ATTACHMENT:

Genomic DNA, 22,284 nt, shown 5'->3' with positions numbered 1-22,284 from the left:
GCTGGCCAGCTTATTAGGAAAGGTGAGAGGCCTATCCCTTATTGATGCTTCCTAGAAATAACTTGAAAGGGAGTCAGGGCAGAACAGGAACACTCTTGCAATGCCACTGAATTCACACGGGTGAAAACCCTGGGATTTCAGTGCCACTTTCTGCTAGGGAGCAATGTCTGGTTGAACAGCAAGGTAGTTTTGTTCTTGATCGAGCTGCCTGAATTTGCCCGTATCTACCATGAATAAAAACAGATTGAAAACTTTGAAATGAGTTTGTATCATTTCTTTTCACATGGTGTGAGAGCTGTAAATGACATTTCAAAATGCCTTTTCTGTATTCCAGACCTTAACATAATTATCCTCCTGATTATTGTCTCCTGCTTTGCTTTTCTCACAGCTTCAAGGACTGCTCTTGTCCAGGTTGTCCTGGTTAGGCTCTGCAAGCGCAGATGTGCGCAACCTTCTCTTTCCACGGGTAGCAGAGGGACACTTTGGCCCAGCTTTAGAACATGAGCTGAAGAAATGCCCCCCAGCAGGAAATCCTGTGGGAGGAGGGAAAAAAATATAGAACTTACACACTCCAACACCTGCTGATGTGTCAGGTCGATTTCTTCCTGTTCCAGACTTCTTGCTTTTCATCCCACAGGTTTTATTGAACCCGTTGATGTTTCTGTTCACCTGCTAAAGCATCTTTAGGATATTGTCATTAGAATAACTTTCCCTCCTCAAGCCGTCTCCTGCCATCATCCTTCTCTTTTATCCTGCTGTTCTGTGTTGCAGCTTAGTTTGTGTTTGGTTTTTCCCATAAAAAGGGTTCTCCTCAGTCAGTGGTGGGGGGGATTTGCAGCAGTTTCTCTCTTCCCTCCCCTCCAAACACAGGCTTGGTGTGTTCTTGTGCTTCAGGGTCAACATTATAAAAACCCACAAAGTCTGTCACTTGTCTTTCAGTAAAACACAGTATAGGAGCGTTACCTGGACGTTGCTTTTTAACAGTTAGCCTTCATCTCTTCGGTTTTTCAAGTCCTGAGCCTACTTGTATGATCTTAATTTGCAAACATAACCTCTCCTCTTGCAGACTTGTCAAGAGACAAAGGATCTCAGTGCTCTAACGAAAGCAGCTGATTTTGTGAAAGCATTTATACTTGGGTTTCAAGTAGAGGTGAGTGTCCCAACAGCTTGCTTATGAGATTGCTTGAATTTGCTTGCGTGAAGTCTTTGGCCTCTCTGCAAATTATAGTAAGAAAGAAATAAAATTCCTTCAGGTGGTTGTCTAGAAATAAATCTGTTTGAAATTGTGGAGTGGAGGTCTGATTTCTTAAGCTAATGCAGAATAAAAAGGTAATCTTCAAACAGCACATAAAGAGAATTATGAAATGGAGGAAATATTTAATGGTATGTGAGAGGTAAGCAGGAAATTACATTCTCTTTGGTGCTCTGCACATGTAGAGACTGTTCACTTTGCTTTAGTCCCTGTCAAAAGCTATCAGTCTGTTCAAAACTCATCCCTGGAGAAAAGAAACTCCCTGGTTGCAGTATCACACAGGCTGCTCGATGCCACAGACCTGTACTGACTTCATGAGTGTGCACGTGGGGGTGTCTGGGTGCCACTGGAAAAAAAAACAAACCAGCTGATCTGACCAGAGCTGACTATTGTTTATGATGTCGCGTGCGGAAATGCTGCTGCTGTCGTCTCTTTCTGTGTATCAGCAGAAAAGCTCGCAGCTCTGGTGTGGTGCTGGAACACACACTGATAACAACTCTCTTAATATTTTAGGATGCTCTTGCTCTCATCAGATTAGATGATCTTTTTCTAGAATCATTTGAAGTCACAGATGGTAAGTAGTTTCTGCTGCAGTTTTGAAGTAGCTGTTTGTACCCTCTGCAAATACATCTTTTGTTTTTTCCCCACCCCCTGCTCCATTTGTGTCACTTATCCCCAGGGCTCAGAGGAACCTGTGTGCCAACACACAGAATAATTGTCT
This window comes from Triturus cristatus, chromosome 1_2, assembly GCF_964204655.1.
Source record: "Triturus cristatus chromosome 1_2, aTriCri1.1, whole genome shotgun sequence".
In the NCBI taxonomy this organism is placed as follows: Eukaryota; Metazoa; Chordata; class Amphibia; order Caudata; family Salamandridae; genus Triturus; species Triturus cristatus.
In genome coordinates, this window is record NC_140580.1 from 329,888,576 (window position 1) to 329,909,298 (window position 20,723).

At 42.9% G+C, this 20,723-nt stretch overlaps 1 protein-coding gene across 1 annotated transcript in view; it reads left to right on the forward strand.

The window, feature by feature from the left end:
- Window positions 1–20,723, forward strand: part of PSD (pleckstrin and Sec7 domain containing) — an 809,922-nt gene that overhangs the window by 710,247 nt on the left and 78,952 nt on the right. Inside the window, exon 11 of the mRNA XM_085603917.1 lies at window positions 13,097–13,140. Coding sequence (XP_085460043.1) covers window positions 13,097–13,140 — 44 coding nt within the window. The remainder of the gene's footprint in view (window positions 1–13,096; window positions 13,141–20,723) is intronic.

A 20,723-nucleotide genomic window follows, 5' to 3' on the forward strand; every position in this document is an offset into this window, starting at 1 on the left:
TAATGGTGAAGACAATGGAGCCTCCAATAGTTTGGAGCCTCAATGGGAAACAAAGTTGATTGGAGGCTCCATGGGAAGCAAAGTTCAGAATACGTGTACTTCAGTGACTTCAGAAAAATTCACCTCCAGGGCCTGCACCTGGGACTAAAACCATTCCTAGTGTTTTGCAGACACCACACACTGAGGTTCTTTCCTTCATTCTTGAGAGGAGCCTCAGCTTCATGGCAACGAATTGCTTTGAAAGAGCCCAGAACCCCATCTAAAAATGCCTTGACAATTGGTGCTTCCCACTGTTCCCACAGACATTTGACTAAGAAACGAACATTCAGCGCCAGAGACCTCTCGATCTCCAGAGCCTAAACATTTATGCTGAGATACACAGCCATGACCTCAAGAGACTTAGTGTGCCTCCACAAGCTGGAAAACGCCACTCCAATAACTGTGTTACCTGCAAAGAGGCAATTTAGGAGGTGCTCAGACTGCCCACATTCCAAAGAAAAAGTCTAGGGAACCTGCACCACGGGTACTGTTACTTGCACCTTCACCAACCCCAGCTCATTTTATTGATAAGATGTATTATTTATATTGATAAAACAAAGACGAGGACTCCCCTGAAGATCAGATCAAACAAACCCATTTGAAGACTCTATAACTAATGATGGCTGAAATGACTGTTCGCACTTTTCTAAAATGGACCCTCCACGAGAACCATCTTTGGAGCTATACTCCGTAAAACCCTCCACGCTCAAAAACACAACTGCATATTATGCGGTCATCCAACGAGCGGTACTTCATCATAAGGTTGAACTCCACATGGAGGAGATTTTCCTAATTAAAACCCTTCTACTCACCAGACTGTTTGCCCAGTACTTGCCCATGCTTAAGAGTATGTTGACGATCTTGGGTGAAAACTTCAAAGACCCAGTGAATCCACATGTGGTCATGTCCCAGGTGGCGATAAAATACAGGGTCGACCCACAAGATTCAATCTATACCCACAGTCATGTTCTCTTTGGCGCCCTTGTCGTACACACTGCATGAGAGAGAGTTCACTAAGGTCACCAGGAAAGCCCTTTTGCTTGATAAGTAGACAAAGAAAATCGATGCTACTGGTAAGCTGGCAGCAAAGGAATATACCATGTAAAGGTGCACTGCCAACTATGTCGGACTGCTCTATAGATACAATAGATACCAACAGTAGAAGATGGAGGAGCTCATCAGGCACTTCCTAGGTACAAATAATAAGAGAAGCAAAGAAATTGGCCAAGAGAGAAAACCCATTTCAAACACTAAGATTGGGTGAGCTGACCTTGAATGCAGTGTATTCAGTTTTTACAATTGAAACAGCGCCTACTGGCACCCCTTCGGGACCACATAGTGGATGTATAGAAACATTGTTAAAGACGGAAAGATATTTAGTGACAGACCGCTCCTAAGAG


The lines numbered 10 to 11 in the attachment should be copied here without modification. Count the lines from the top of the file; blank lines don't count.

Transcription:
A 20,723-nucleotide genomic window follows, 5' to 3' on the forward strand; every position in this document is an offset into this window, starting at 1 on the left:
TAATGGTGAAGACAATGGAGCCTCCAATAGTTTGGAGCCTCAATGGGAAACAAAGTTGATTGGAGGCTCCATGGGAAGCAAAGTTCAGAATACGTGTACTTCAGTGACTTCAGAAAAATTCACCTCCAGGGCCTGCACCTGGGACTAAAACCATTCCTAGTGTTTTGCAGACACCACACACTGAGGTTCTTTCCTTCATTCTTGAGAGGAGCCTCAGCTTCATGGCAACGAATTGCTTTGAAAGAGCCCAGAACCCCATCTAAAAATGCCTTGACAATTGGTGCTTCCCACTGTTCCCACAGACATTTGACTAAGAAACGAACATTCAGCGCCAGAGACCTCTCGATCTCCAGAGCCTAAACATTTATGCTGAGATACACAGCCATGACCTCAAGAGACTTAGTGTGCCTCCACAAGCTGGAAAACGCCACTCCAATAACTGTGTTACCTGCAAAGAGGCAATTTAGGAGGTGCTCAGACTGCCCACATTCCAAAGAAAAAGTCTAGGGAACCTGCACCACGGGTACTGTTACTTGCACCTTCACCAACCCCAGCTCATTTTATTGATAAGATGTATTATTTATATTGATAAAACAAAGACGAGGACTCCCCTGAAGATCAGATCAAACAAACCCATTTGAAGACTCTATAACTAATGATGGCTGAAATGACTGTTCGCACTTTTCTAAAATGGACCCTCCACGAGAACCATCTTTGGAGCTATACTCCGTAAAACCCTCCACGCTCAAAAACACAACTGCATATTATGCGGTCATCCAACGAGCGGTACTTCATCATAAGGTTGAACTCCACATGGAGGAGATTTTCCTAATTAAAACCCTTCTACTCACCAGACTGTTTGCCCAGTACTTGCCCATGCTTAAGAGTATGTTGACGATCTTGGGTGAAAACTTCAAAGACCCAGTGAATCCACATGTGGTCATGTCCCAGGTGGCGATAAAATACAGGGTCGACCCACAAGATTCAATCTATACCCACAGTCATGTTCTCTTTGGCGCCCTTGTCGTACACACTGCATGAGAGAGAGTTCACTAAGGTCACCAGGAAAGCCCTTTTGCTTGATAAGTAGACAAAGAAAATCGATGCTACTGGTAAGCTGGCAGCAAAGGAATATACCATGTAAAGGTGCACTGCCAACTATGTCGGACTGCTCTATAGATACAATAGATACCAACAGTAGAAGATGGAGGAGCTCATCAGGCACTTCCTAGGTACAAATAATAAGAGAAGCAAAGAAATTGGCCAAGAGAGAAAACCCATTTCAAACACTAAGATTGGGTGAGCTGACCTTGAATGCAGTGTATTCAGTTTTTACAATTGAAACAGCGCCTACTGGCACCCCTTCGGGACCACATAGTGGATGTATAGAAACATTGTTAAAGACGGAAAGATATTTAGTGACAGACCGCTCCTAAGAG